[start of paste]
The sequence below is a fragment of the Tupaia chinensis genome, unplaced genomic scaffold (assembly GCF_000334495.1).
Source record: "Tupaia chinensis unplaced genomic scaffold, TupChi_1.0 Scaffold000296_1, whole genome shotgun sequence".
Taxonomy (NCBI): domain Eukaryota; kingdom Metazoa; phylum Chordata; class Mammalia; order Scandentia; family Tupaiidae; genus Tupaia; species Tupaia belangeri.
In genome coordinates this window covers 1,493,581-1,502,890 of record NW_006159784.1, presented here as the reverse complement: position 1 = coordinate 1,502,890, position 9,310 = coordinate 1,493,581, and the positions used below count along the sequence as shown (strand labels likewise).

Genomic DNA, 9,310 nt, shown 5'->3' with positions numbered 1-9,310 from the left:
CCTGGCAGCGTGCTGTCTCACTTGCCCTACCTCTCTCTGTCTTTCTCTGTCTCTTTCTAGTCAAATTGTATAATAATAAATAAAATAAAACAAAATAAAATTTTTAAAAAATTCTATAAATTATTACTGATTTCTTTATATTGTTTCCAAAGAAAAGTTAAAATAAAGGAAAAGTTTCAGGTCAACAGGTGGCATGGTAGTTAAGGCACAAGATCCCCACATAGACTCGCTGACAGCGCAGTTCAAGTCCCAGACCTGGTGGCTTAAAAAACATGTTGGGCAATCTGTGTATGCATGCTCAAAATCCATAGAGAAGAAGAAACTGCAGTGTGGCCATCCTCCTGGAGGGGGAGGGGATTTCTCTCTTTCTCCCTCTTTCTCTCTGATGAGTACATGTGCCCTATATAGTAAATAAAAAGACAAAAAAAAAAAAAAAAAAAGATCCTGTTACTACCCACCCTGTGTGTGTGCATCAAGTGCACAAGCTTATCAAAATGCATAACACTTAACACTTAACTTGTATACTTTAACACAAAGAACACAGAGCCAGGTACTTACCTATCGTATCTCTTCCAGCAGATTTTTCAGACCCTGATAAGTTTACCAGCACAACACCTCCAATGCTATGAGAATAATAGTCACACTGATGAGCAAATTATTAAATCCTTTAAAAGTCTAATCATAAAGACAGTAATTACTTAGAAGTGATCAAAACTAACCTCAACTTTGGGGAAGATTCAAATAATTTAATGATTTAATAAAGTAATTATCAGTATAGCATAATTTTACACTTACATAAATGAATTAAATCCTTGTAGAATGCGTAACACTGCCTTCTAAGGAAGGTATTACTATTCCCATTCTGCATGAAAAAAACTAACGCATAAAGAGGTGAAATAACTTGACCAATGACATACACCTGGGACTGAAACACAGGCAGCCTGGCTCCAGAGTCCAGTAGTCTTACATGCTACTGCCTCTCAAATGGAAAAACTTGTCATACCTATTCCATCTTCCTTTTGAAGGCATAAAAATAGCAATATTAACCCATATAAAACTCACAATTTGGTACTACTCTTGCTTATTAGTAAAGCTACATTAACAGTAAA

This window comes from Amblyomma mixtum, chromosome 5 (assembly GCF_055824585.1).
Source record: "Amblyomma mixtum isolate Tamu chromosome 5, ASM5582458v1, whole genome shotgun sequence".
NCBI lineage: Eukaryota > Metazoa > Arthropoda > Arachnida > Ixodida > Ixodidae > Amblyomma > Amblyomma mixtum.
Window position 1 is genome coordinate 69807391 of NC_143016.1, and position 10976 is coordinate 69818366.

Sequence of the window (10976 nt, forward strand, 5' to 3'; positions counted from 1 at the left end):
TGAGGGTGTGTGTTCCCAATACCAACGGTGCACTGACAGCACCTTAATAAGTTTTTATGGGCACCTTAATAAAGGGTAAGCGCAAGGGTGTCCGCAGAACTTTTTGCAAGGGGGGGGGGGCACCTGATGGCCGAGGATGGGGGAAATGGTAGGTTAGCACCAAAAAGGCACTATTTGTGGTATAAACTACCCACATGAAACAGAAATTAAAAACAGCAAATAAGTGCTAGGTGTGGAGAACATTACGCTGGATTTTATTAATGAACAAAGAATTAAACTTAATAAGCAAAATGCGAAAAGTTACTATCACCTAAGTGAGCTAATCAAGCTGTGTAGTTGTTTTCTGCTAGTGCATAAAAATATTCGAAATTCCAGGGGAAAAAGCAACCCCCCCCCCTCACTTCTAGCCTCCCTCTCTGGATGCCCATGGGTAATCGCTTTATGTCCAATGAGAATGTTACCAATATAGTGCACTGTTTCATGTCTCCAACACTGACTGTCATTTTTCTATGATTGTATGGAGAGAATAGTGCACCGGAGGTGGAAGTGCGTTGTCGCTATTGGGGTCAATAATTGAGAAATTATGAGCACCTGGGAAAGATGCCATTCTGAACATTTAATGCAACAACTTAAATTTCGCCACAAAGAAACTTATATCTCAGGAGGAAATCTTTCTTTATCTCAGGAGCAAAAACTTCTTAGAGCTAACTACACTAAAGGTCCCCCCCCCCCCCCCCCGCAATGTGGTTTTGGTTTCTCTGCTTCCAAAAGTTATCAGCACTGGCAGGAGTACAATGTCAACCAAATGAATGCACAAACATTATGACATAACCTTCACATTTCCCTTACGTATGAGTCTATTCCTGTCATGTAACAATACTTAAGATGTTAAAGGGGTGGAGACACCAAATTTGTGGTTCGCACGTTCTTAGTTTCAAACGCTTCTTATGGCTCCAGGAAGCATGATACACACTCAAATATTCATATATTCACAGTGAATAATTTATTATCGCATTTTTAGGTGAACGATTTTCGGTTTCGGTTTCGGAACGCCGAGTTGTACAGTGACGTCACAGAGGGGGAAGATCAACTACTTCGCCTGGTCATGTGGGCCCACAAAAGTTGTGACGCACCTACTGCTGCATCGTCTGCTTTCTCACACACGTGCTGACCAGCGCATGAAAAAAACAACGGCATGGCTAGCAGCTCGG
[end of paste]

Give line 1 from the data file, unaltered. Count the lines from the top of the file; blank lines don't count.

The sequence below is a fragment of the Tupaia chinensis genome, unplaced genomic scaffold (assembly GCF_000334495.1).